Nextbillionai takes publicly available information on maps and combines it with specific information provided by a company to create a new platform. The AI platform creates a full-stack application programming interface (API) that helps clients to customise the entire mapping technology, based on specific requirements.
How Nextbillionai differentiates itself
At present, in the mapping technology industry, most controls are with the provider. Nextbillionai is changing things by offering a high degree of customisation.
The three differentiators of Nextbillionai are customisation, control, and cost.
Ajay says the most important component of the platform is that the entire technology stack is open to give “more autonomy to our users.” The AI engine can take any location data from any customer, build a specific use case, and offer solutions.
“Most companies provide this technology on a DIY basis, but our API is highly modularised and customised,” he says. “This is a critical infrastructure platform for enterprises. Earlier, they never used their own data; they used somebody else’s.”
On customisation, Gaurav gives an example of a situation where the roads are narrow and certain vehicles cannot pass. A conventional map platform will probably not take this into account, but technology built by Nextbillionai will provides these insights based on customer data.
“We can solve for individual cases but will give control to our clients,” Gaurav says.
Ajay says the AI startup’s pricing “is competitive, and offers the whole ecosystem of APIs, customisation, and support”,
The founders of Nexbillionai say “the start has been good” and they have clients across eight countries, including Southeast Asia, Africa, and US.
“Today we are working with anybody who wants to move something,” Gaurav says.
Into the future
The startup unveiled its first product, Nextbillion Maps, around two months ago and has been engaged in pilot projects with companies in segments such as mobility, food delivery, ecommerce, logistics, and freight.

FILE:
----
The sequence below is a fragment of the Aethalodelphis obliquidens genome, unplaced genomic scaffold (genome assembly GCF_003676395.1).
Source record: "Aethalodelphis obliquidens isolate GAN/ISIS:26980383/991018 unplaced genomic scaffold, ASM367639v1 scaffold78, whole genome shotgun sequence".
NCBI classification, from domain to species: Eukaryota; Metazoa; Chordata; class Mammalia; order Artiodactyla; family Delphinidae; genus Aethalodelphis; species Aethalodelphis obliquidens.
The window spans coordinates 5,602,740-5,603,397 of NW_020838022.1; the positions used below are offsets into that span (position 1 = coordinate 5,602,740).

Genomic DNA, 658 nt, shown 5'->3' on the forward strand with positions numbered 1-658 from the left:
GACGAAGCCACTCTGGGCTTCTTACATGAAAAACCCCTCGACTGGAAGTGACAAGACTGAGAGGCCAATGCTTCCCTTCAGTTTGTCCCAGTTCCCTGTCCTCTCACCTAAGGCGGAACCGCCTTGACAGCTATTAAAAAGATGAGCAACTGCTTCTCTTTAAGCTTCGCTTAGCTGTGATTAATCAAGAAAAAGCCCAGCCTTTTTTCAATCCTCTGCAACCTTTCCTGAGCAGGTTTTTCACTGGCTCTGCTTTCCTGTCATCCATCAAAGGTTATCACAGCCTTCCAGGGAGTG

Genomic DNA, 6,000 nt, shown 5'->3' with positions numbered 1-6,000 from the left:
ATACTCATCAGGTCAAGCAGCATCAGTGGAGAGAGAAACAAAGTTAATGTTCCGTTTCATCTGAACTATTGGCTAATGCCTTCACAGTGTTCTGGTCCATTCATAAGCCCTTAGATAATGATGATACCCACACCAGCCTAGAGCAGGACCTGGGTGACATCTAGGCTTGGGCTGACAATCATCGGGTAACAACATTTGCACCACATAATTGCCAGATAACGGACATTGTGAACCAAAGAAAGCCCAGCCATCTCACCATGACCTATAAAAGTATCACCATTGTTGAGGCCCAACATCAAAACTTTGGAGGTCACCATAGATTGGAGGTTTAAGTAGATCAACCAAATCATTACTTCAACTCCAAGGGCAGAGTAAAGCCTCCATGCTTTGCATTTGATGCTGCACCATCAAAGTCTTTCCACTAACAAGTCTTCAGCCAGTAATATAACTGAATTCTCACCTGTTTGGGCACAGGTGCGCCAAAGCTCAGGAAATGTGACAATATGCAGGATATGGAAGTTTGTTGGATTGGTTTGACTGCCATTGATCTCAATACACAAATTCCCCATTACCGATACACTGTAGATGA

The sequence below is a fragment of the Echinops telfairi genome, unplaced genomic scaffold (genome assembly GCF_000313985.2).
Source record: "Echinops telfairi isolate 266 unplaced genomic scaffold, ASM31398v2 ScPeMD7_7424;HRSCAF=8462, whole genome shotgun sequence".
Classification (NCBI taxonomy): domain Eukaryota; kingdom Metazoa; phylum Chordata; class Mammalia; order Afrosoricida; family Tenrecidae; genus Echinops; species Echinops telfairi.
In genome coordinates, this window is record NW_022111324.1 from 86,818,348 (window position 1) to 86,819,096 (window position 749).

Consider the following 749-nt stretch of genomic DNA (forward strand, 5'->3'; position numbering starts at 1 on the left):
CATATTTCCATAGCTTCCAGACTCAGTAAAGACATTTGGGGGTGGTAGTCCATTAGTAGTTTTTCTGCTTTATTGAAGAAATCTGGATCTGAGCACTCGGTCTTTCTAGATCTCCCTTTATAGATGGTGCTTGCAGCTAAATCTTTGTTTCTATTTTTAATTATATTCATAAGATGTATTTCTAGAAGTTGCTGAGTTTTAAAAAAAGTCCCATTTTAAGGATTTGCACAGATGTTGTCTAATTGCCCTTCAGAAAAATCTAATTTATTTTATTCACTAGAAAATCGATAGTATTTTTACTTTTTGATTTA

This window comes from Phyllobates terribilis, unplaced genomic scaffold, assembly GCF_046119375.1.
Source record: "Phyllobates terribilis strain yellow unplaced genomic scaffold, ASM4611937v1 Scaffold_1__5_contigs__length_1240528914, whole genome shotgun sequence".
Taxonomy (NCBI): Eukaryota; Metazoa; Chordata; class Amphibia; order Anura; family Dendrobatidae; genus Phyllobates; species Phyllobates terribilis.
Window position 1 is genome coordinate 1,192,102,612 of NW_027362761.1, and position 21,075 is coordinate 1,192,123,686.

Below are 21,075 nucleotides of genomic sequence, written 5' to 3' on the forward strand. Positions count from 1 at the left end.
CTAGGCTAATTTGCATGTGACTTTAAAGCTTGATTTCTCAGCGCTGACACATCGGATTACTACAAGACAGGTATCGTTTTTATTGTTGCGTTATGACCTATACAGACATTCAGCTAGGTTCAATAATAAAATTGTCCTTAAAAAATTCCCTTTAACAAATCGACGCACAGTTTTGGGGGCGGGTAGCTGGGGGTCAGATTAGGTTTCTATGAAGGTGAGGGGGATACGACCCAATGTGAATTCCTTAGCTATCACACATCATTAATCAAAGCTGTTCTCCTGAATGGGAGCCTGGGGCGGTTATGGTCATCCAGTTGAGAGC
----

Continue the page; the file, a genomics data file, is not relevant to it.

Gaurav says the one immediate impact many Nextbillionai customers have seen has been a reduction in costs, often up to 30 percent.
The team is extremely careful about data privacy, and has strict internal protocols in place so there is no breach of privacy.
Despite the startup launching operations during the time of COVID-19, it has successfully managed to deploy its solution at customer locations remotely.
“This indicates that we are building something good as many of our customers in the US have already started pilot projects,” Ajay says.
Nextbillionai follows the SaaS business model with a dynamic pricing structure. The co-founders did not reveal pricing, but said their prices are much lower than what a Google Maps or other mapping tech companies charge.
The startup notched up a Series A round of funding of $7 million, co-led by Lightspeed Venture Partners and Falcon Edge Capital.
As part of its future plans, Nextbillionai plans to expand its team, move into new markets, and focus on newer areas of technology application like natural language processing and facial recognition.
“We are building critical infrastructure for the long-term wellbeing of enterprises,” Ajay says.
Edited by Teja Lele Desai